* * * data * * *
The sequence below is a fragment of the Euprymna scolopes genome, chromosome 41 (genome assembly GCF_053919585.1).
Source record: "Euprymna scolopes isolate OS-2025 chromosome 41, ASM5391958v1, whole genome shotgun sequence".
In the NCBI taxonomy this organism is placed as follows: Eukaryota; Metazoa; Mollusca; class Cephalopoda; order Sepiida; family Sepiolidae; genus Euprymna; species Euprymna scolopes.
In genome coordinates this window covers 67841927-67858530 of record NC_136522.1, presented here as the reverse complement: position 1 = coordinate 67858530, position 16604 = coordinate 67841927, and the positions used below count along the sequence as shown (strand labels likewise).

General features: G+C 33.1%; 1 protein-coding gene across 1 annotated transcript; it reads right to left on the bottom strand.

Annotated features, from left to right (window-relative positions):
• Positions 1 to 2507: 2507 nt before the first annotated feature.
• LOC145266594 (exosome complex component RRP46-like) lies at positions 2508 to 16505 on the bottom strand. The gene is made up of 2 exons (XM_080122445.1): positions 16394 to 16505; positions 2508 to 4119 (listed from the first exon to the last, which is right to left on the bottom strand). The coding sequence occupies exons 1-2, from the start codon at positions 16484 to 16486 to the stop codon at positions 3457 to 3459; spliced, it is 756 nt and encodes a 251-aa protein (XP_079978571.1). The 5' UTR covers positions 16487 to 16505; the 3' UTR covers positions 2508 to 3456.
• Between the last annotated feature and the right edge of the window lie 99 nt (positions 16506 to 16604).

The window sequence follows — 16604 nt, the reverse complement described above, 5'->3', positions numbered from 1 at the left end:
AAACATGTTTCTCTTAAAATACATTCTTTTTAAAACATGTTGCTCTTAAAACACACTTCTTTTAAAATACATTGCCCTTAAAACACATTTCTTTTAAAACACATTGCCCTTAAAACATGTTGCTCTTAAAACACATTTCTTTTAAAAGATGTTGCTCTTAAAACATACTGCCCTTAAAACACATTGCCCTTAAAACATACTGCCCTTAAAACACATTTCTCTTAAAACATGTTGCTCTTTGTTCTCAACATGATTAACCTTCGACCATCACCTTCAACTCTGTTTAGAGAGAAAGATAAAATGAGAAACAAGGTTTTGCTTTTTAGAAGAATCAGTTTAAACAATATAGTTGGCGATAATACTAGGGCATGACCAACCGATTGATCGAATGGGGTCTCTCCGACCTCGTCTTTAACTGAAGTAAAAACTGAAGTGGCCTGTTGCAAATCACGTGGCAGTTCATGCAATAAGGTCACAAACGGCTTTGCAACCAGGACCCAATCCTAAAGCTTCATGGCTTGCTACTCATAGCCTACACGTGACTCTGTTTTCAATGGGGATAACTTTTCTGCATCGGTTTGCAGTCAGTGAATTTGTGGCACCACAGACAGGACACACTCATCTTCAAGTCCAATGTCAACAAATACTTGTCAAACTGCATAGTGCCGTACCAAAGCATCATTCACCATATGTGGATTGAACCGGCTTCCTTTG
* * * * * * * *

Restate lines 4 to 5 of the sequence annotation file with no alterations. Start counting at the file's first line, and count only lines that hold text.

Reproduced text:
In genome coordinates this window covers 67841927-67858530 of record NC_136522.1, presented here as the reverse complement: position 1 = coordinate 67858530, position 16604 = coordinate 67841927, and the positions used below count along the sequence as shown (strand labels likewise).

General features: G+C 33.1%; 1 protein-coding gene across 1 annotated transcript; it reads right to left on the bottom strand.